OTUMBA, Mexico—Mexico’s donkeys, once omnipresent across the country, are disappearing. But now, a donkey-themed park on the outskirts of Mexico City is trying to bring them back.
“In the 90’s, there was a population of around 1.5 million specimens, but today it’s estimated that there are around 300,000 [donkeys],” said Raul Flores, administrator of the donkey theme park and sanctuary Burrolandia, or Donkey Land, citing figures from Mexico’s National Institute for Geography and Statistics.
While some other estimates vary, there is a clear consensus that the numbers are in a steep decline–part of a global trend brought on by technological advances, urbanization and most recently, rising demand for donkey skins in China.
In few countries, however, is the animal as culturally significant as in Mexico. Depicted in everything from folkloric art and souvenirs to old western films and modern cartoons, the image of a man wearing a traditional sombrero and walking with a burro, or donkey, by his side, is synonymous with Mexico.
A little more than a decade ago, the demand for donkeys had fallen so low that one could be purchased in Mexico for about $15. Now, the numbers have plummeted at an accelerated rate while the price has skyrocketed in the country to $300 or more.
Both the drop in numbers and the rise in prices owe in great part to China’s increasing demand for burro skins, which are used to produce a gelatin called elijao that is put into alternative medicines. As the market for elijao has outstripped the capacity of country’s own population of burros to produce it, China has increasingly sought out skins abroad, decimating populations across the world and even leading to the theft of the animals and clandestine trade.
Faced with such mounting obstacles, Burrolandia is one of a number of initiatives in Mexico attempting to preserve the donkey’s place in the country’s culture. The Flores family founded the sanctuary in 2006 in Otumba, a small town just outside the capital with special significance for the burro.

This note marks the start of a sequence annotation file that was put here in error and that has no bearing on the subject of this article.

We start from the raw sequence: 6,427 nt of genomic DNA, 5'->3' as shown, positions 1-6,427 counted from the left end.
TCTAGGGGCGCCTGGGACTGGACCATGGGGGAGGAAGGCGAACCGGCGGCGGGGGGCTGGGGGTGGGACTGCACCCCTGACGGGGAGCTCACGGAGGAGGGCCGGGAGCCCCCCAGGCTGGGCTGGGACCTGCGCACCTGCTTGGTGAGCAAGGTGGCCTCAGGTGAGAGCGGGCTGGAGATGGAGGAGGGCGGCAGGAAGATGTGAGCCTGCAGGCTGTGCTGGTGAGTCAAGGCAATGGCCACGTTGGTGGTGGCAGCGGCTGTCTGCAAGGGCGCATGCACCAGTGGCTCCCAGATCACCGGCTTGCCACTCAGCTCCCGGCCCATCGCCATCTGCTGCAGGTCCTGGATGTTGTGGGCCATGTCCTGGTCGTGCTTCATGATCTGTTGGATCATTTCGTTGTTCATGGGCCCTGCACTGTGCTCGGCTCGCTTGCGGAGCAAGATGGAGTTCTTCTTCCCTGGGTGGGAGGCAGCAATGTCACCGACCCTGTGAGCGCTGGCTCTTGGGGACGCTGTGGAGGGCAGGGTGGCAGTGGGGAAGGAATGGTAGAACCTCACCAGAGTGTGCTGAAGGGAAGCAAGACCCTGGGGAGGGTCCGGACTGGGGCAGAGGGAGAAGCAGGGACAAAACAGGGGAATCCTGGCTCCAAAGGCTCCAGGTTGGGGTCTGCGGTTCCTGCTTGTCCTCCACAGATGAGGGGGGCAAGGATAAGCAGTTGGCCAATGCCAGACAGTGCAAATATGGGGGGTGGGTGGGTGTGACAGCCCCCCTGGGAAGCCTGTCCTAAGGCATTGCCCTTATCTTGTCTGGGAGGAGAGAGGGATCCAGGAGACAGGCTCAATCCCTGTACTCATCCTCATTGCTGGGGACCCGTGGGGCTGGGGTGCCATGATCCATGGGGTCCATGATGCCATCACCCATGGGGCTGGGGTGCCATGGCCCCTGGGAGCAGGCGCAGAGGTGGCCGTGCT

In centuries past, Otumba was the site of one of the most important burro markets in the country. Today, it’s home to Burrolandia as well as an annual burro festival that attracts a hundred thousand visitors and is held on May 1–international worker’s day.
“We believe that on the day of the worker it’s necessary to recognize the hardest worker, which is the donkey,” said Flores.
The sanctuary pays homage to the animal everyday, and also showcases works of folkloric art and all kinds of kitsch, such as anthropomorphic burros and even a furry Chevy Impala, decked out with donkey ears and a tail. The main attraction are the 61 burros who were either rescued from the slaughterhouse, mistreatment, or in the case of a few, born there.
Visitors learn about the history of the burros in Mexico and to look past the misguided stereotypes about the animals, chief among them that they are dumb. “In school we say burro to the dumbest, most clumsy person,” said Flores. But in reality, they are very smart and their brains are larger than those of horses, he added.
The burro originated in Africa and was brought to Mexico in the 16th century by Spanish conquistadors. It became the beast of burden of choice for many in the country due to its relatively low cost compared with a horse or a mule and its strong work ethic.
Spending time at the sanctuary, VICE World News found that they are also very affectionate, rubbing themselves against people and clamoring for attention just like a dog or a cat. It’s hoped that having such an experience will help convince city dwellers and younger generations that burros are deserving of respect, and worthy of being saved.
“The burro helped man for a very long time. It’s time for us to return the favor,” said Flores.
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